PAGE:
One of the most important constitutional functions of the President is that he shall faithfully execute the laws. A President has much assistance in doing so, and is responsible for appointing and overseeing those who assist him in law enforcement. The President is also empowered to grant reprieves and pardons for federal crimes, and participates in the process of determining which acts will become federal crimes and how they will be punished. Accordingly, one might imagine that questions about federal criminal justice would form an important part of a presidential campaign, or at least a presidential debate. That is rare, however. I expect tonight will not be much different than the norm. We will hear much about Donald Trump’s poll numbers (as if high polls numbers for a candidate in a presidential primary have anything to do with effectively governing the Nation under its Constitution); Ted Cruz’s eligibility for President (an interesting issue but one probably ill-suited for discussion during a debate like this); and various other issues like how many bombs we can drop on ISIL in a day (we should destroy ISIL, but there are other threats to domestic security, as well).
I mention this topic, though, because the location of tonight’s debate – North Charleston – immediately calls to mind two important domestic criminal justice stories that are closely connected to a president’s, and the federal government’s, powers.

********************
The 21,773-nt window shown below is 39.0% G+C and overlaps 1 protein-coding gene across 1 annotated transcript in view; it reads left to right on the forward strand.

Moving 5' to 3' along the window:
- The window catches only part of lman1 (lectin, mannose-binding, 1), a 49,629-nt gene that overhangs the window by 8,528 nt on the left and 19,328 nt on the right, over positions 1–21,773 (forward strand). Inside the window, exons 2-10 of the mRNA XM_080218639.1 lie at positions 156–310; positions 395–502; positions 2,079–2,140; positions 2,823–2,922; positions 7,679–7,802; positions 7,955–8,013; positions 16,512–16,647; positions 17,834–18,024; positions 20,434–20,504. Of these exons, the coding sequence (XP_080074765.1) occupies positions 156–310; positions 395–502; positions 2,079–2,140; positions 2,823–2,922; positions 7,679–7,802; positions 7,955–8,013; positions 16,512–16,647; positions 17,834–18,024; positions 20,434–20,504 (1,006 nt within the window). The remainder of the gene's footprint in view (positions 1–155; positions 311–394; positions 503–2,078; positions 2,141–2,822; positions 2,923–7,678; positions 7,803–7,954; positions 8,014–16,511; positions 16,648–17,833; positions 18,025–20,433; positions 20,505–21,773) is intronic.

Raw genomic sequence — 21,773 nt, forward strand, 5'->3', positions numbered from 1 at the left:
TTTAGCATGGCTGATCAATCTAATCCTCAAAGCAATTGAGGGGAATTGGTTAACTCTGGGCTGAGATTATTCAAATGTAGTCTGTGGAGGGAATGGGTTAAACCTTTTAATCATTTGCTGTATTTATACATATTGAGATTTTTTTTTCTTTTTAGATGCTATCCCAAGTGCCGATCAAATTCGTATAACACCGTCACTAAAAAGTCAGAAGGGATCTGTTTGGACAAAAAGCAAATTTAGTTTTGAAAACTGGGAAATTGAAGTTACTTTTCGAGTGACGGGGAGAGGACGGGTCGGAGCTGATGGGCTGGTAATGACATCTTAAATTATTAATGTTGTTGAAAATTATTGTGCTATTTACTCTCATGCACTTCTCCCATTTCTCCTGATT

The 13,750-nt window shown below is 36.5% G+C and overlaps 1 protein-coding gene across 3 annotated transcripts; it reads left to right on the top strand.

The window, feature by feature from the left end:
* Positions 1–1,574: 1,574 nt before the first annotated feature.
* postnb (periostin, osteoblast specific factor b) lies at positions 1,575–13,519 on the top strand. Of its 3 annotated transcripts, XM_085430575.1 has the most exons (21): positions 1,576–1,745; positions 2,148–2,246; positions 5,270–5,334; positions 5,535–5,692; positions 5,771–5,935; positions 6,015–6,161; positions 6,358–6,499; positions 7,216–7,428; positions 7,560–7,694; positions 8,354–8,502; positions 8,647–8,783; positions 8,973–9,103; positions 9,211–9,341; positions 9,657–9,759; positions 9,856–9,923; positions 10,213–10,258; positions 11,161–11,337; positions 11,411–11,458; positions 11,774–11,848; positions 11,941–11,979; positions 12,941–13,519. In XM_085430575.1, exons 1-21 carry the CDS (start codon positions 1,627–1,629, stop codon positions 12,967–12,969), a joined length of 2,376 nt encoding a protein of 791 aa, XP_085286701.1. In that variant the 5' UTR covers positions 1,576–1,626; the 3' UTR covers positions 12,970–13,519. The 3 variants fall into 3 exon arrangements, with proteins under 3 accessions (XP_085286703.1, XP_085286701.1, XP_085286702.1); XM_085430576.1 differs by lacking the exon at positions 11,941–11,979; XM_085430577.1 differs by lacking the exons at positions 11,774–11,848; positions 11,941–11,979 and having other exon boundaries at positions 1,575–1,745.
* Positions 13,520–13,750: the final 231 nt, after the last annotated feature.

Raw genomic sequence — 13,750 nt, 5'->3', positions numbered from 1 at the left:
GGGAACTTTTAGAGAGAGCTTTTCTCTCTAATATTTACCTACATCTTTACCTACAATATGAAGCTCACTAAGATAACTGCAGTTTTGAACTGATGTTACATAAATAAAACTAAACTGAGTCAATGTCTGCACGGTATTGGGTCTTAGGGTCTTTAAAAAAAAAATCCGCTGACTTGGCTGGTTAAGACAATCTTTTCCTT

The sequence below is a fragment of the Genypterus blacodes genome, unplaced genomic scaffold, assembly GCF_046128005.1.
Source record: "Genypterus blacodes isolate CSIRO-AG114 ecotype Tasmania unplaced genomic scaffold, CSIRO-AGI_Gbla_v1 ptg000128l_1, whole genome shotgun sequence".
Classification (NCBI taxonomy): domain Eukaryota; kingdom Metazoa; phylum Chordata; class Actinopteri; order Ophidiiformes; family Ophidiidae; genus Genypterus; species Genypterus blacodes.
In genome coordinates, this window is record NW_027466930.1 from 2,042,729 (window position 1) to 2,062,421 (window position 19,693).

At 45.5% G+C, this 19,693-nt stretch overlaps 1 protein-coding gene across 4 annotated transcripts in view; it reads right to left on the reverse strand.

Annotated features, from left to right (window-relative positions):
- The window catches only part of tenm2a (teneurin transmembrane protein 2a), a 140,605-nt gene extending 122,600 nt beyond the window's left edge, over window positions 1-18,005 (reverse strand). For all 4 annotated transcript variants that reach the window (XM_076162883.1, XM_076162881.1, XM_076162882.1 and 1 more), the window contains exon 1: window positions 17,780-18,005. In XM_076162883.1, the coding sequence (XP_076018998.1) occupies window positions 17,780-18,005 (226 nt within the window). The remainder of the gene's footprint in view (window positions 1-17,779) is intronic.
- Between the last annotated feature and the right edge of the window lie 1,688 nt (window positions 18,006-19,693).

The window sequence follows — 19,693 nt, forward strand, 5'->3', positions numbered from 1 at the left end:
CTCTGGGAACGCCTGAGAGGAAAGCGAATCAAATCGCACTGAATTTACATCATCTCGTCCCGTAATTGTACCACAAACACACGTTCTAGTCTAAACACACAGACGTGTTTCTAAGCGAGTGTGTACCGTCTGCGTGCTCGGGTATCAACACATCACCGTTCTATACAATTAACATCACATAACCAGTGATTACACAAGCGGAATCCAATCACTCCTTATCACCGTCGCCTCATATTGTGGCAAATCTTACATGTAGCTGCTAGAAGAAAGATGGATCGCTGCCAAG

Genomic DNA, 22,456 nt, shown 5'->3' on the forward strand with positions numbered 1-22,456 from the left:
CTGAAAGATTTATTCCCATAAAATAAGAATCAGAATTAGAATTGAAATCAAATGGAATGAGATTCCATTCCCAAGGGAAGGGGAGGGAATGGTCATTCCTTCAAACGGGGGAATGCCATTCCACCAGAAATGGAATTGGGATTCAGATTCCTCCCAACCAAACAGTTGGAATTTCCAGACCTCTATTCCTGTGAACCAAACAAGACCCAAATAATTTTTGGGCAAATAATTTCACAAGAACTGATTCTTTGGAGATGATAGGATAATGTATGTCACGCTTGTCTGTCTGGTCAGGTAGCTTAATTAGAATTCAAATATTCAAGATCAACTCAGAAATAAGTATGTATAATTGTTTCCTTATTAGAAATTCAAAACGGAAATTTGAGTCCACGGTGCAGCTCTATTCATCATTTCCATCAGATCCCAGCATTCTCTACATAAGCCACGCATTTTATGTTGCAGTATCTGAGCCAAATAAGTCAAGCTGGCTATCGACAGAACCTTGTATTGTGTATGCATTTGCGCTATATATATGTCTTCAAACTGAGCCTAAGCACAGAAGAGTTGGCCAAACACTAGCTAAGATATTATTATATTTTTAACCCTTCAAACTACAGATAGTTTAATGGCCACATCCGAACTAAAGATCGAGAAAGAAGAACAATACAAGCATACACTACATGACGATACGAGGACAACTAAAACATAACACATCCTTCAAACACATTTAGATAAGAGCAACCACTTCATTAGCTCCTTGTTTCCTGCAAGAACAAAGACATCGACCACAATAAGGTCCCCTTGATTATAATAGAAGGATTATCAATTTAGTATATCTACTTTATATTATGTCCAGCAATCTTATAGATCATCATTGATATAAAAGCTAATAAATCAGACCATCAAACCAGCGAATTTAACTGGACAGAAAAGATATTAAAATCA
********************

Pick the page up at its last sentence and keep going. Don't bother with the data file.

Last spring, North Charleston police officer Michael Slager shot and killed Walter Scott after a traffic stop. Widely-seen video of the shooting appears to show Slager shooting an unarmed Scott in the back while Scott was running away, though Slager has said that Scott posed a threat to him. The video sparked national outrage over the incident and resulted in Slager’s indictment in South Carolina state court on a murder charge.
And, of course, last summer, Dylann Roof allegedly shot and killed nine African-American men and women at a historic church just down the road in Charleston after they welcomed him to their Bible study group.
This locale, then, presents a unique opportunity to engage with the candidates on multiple issues related to these events. If convicted, should Roof get the death penalty? If not, why not? When, if ever, would you favor imposition of the death penalty in a federal case? What criteria would you use for granting clemency to a convicted person? How aggressive would you want your Justice Department to be in prosecuting civil rights violations committed by state and local police officers or those who commit federally-defined hate crimes? Would you favor a federal civil rights prosecution even where a State had already prosecuted the person? Are there any federal laws or executive actions that you would support that would result in better education and training for law enforcement officers with respect to civil and constitutional rights of citizens, and particularly with respect to the lawful use of force?
These are just a few questions that, probably, will not be asked tonight, but that could be, and should be. It is well past time to move beyond the view of the presidency as popularity contest. The question is: who can handle the complicated work of an American president? A candidate’s poll numbers, their level of anger, or the volume of their voices tell us nothing about the answer to that question – nor about the answer to the related question of how the candidate views the constitutional parameters of the office.